In SQL Server Analysis Services 2005 you can use different methods to map your source data into your Analysis Services Database’s Data Source Views. You can map your data source model one-on-one onto your physical tables in your (dimensional) database or you can map it on database views. Needless to say, the latter provides an extra level of abstraction. Which is almost always a good thing, imo. You could also use named queries to map your data (the queries reside in your SSAS project) but then you’d lose the abstraction layer again: If the underlying data model changes you’d have to change the SSAS database too while if you base your data sources on views you’d just have to alter those instead.

Now, if you want to enable partition write-backs (which I think is a very interesting feature for forecasting and what-if analysis scenarios) you can only do that on measure groups containing measures of which the AggregateFunction is set to SUM (additive measures). So this can be a problem when your fact table contains both additive and semi-additive measures. As I said, you won’t be able to use write-backs on the semi-additive ones but if you’ve mapped your facts one-on-one you cannot enable them on the additive ones either since they will be in the same measure group (nope, you can’t create multiple measure groups on the same fact table in your data source views).  Using database views or named queries you can easily get around this restriction.

But the views still provide a greater level of abstraction than the named queries…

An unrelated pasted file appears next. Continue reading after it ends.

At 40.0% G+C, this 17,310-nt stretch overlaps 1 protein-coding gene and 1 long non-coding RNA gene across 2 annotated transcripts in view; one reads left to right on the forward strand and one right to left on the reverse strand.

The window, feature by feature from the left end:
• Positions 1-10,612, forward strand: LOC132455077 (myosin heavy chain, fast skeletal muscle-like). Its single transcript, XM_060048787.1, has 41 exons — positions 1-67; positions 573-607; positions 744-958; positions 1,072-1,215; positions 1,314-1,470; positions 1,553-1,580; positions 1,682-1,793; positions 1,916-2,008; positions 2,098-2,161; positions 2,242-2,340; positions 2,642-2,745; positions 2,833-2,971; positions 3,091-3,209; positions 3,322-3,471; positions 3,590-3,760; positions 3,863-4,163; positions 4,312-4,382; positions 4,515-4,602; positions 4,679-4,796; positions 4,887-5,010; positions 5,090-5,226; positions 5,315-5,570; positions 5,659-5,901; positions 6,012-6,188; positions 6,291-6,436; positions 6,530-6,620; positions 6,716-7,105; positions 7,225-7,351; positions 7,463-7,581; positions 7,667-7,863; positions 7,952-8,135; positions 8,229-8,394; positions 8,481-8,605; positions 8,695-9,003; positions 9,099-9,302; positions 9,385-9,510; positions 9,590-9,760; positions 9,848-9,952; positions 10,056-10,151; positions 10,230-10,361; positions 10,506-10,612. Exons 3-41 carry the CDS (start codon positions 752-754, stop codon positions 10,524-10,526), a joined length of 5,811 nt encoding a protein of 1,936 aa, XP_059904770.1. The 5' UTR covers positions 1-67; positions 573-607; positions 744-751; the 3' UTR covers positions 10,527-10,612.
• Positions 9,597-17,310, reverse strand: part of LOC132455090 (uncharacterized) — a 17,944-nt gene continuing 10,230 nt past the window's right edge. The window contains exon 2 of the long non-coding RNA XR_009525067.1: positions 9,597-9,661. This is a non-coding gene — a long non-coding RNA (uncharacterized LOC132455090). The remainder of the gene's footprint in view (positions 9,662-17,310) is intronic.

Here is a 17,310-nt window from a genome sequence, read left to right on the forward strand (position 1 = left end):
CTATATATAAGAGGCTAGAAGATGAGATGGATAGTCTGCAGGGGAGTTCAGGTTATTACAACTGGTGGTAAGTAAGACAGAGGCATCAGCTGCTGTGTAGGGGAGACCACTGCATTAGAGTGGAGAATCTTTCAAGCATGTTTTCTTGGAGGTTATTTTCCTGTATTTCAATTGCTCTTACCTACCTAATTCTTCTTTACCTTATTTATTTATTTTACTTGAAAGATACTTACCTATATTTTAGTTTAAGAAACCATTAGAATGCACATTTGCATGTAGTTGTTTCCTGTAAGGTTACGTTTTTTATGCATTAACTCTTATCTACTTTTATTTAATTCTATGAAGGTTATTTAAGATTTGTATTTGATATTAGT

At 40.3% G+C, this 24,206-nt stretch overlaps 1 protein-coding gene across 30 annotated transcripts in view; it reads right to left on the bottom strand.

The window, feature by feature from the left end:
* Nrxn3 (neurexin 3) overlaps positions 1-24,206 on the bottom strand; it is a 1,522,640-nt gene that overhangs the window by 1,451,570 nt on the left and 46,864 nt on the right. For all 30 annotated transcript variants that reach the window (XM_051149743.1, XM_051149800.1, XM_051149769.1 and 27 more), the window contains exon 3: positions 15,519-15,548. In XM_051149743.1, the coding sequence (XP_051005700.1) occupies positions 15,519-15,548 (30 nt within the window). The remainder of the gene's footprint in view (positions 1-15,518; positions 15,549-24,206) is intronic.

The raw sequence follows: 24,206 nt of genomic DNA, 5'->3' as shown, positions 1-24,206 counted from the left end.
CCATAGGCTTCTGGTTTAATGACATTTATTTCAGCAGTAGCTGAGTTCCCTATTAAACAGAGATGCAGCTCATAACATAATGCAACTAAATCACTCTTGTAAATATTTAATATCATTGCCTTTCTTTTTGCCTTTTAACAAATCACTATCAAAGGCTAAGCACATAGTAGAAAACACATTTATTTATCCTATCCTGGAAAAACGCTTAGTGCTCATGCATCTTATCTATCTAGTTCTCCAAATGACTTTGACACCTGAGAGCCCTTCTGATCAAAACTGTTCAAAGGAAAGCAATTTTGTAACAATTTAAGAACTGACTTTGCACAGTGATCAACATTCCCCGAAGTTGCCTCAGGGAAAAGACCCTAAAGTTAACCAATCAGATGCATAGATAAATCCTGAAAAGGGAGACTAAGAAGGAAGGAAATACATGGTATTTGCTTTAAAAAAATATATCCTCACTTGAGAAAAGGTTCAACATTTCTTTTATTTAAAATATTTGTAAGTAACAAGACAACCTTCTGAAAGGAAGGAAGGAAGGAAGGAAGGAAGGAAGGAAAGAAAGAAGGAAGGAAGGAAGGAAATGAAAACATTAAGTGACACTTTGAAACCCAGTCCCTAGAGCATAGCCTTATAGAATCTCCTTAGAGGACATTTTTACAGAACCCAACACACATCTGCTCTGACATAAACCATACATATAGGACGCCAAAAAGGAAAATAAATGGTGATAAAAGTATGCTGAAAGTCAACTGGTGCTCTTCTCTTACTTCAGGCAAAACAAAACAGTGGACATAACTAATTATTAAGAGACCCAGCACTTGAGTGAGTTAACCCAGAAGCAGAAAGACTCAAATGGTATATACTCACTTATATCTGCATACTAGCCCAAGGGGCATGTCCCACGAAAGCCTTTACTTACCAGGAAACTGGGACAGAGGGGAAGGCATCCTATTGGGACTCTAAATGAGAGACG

December 19, 2007

Setting a one hour a day limit

Filed under: Propaganda — Tags: , — benpittoors @ 21:01

If you surf the web for a few minutes; type in a search query into your favorite search engine; then you’ll probably notice that millions of people enjoy their daily blog posting activities.  And I must admit, the thought of showing of my knowledge to the world through the same means – a blog – has crossed my mind more than once.  Well, the inevitable has happened: This is my first blog post!

The title of my first post indicates that I’m setting a limit however: I absolutely will not spend more than one hour a day on this blog. Most of the days I even won’t put any time in at all.

As a Software Architect I have to deal with a whole bunch of technologies every day.  So that’s what I’ll be posting about the most I guess.  So… what can you expect here (assuming you’d expect something that is)?

  • Business Intelligence related stuff.  This can go from dimensional modeling topics to SQL Server Analysis Services 2005 (2008?) cube design.  I’m still a novice in that field but I intend to become a true data warehouse guru ;)
  • C# and the .Net framework… and even Java if I happen to be in that camp at the moment of posting.
  • Agile development methodologies (Genesis)
  • I love my MacBook running Leopard so… who knows :)

And that’s not an all inclusive list!